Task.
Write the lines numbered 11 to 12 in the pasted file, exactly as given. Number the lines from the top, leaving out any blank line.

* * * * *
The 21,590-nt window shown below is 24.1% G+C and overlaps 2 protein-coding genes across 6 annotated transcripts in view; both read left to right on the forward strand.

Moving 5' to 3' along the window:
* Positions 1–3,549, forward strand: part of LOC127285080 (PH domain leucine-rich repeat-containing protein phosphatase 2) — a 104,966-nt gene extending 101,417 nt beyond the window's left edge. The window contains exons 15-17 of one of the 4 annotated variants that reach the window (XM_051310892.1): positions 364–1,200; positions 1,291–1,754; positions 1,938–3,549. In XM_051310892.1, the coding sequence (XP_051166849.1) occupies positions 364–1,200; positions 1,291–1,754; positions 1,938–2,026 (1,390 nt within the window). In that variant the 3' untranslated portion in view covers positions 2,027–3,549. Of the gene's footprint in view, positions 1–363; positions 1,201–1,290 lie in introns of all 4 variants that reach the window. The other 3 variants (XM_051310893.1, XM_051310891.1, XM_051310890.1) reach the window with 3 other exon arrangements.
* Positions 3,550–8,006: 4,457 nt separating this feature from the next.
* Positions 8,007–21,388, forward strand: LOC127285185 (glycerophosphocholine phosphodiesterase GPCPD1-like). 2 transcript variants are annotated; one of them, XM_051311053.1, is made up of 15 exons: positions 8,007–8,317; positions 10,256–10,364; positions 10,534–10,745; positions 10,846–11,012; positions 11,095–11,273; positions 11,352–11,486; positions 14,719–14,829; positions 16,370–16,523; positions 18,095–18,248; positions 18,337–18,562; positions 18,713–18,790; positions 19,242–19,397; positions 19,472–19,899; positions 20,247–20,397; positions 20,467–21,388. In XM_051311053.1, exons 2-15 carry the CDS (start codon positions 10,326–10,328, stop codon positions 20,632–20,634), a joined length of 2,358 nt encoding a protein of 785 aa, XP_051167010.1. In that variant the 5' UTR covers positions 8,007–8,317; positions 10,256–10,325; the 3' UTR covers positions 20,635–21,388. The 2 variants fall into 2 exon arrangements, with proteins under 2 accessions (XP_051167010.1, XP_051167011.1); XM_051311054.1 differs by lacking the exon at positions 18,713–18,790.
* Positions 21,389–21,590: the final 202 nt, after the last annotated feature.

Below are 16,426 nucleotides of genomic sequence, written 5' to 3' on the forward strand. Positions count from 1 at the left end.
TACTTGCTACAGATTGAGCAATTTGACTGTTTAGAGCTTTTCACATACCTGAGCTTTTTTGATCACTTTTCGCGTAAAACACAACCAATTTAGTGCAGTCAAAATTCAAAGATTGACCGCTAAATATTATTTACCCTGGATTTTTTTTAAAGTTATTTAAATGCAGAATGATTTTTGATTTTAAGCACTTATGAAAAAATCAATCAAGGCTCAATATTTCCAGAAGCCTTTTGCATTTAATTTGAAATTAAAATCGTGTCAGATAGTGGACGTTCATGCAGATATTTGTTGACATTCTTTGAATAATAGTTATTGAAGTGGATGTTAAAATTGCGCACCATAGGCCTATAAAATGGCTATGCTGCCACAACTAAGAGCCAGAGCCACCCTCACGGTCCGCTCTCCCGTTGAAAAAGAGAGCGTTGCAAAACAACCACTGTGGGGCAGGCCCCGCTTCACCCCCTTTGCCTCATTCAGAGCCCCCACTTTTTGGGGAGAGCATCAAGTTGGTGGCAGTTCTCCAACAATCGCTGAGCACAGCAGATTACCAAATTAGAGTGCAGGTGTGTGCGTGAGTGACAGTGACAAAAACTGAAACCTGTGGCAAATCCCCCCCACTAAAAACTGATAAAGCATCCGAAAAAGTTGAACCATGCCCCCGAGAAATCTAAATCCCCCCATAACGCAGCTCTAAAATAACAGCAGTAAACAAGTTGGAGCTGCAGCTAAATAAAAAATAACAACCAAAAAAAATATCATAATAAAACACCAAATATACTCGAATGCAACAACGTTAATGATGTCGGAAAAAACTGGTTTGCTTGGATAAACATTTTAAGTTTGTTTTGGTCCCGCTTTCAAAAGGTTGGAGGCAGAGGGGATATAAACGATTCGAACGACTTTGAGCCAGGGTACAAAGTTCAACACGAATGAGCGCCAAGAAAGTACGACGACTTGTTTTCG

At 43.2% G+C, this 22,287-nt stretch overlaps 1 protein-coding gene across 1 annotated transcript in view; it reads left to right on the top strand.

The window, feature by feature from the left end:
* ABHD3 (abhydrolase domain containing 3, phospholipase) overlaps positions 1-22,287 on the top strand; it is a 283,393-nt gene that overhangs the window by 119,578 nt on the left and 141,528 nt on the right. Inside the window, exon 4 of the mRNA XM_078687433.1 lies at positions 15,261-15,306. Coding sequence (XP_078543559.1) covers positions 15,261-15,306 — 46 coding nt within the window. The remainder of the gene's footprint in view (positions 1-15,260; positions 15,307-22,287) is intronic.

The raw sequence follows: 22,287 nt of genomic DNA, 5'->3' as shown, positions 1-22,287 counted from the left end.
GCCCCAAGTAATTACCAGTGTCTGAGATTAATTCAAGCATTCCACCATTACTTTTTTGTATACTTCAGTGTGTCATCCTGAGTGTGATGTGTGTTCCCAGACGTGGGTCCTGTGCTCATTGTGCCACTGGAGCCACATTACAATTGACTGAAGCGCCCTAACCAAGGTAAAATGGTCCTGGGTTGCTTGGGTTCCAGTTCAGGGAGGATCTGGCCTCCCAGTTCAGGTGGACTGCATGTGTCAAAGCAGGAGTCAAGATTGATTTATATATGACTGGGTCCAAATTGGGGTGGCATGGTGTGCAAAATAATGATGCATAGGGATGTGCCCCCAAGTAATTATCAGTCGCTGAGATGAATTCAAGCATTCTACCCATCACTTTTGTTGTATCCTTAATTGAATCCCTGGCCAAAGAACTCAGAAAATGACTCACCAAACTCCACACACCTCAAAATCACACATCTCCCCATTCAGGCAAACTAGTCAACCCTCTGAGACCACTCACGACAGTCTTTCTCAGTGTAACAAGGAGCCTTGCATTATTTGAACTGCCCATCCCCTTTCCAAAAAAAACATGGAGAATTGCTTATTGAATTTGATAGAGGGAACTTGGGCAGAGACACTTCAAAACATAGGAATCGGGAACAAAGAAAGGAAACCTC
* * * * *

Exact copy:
* ABHD3 (abhydrolase domain containing 3, phospholipase) overlaps positions 1-22,287 on the top strand; it is a 283,393-nt gene that overhangs the window by 119,578 nt on the left and 141,528 nt on the right. Inside the window, exon 4 of the mRNA XM_078687433.1 lies at positions 15,261-15,306. Coding sequence (XP_078543559.1) covers positions 15,261-15,306 — 46 coding nt within the window. The remainder of the gene's footprint in view (positions 1-15,260; positions 15,307-22,287) is intronic.

The raw sequence follows: 22,287 nt of genomic DNA, 5'->3' as shown, positions 1-22,287 counted from the left end.